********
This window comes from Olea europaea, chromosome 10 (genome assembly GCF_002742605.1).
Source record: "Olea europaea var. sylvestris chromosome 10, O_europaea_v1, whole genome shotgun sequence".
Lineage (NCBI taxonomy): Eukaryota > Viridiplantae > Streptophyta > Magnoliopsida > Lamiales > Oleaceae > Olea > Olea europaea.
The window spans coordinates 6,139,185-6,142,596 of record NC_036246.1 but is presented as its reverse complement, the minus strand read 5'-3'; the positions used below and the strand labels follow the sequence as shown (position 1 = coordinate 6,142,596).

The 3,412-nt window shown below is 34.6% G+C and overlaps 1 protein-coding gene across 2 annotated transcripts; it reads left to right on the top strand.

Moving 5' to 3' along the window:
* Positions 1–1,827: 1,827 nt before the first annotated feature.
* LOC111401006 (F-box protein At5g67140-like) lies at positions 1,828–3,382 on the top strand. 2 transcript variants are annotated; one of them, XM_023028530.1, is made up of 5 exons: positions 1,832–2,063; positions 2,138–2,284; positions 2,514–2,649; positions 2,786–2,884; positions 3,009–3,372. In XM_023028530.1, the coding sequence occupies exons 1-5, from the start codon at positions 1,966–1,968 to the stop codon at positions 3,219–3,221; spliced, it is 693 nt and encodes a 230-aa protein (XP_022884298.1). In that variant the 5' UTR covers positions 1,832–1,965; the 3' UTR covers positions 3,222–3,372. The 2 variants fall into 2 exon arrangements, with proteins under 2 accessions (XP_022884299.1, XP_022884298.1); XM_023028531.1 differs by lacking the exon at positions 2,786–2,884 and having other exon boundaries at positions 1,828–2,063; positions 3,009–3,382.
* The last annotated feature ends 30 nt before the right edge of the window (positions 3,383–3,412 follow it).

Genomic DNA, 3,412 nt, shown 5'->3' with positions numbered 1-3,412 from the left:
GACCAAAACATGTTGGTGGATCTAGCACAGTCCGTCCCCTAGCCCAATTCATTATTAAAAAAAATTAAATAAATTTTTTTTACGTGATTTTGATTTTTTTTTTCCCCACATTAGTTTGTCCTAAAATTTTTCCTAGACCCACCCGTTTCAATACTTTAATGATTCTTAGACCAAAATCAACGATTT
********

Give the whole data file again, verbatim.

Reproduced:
This window comes from Olea europaea, chromosome 10 (genome assembly GCF_002742605.1).
Source record: "Olea europaea var. sylvestris chromosome 10, O_europaea_v1, whole genome shotgun sequence".
Lineage (NCBI taxonomy): Eukaryota > Viridiplantae > Streptophyta > Magnoliopsida > Lamiales > Oleaceae > Olea > Olea europaea.
The window spans coordinates 6,139,185-6,142,596 of record NC_036246.1 but is presented as its reverse complement, the minus strand read 5'-3'; the positions used below and the strand labels follow the sequence as shown (position 1 = coordinate 6,142,596).

The 3,412-nt window shown below is 34.6% G+C and overlaps 1 protein-coding gene across 2 annotated transcripts; it reads left to right on the top strand.

Moving 5' to 3' along the window:
* Positions 1–1,827: 1,827 nt before the first annotated feature.
* LOC111401006 (F-box protein At5g67140-like) lies at positions 1,828–3,382 on the top strand. 2 transcript variants are annotated; one of them, XM_023028530.1, is made up of 5 exons: positions 1,832–2,063; positions 2,138–2,284; positions 2,514–2,649; positions 2,786–2,884; positions 3,009–3,372. In XM_023028530.1, the coding sequence occupies exons 1-5, from the start codon at positions 1,966–1,968 to the stop codon at positions 3,219–3,221; spliced, it is 693 nt and encodes a 230-aa protein (XP_022884298.1). In that variant the 5' UTR covers positions 1,832–1,965; the 3' UTR covers positions 3,222–3,372. The 2 variants fall into 2 exon arrangements, with proteins under 2 accessions (XP_022884299.1, XP_022884298.1); XM_023028531.1 differs by lacking the exon at positions 2,786–2,884 and having other exon boundaries at positions 1,828–2,063; positions 3,009–3,382.
* The last annotated feature ends 30 nt before the right edge of the window (positions 3,383–3,412 follow it).

Genomic DNA, 3,412 nt, shown 5'->3' with positions numbered 1-3,412 from the left:
GACCAAAACATGTTGGTGGATCTAGCACAGTCCGTCCCCTAGCCCAATTCATTATTAAAAAAAATTAAATAAATTTTTTTTACGTGATTTTGATTTTTTTTTTCCCCACATTAGTTTGTCCTAAAATTTTTCCTAGACCCACCCGTTTCAATACTTTAATGATTCTTAGACCAAAATCAACGATTT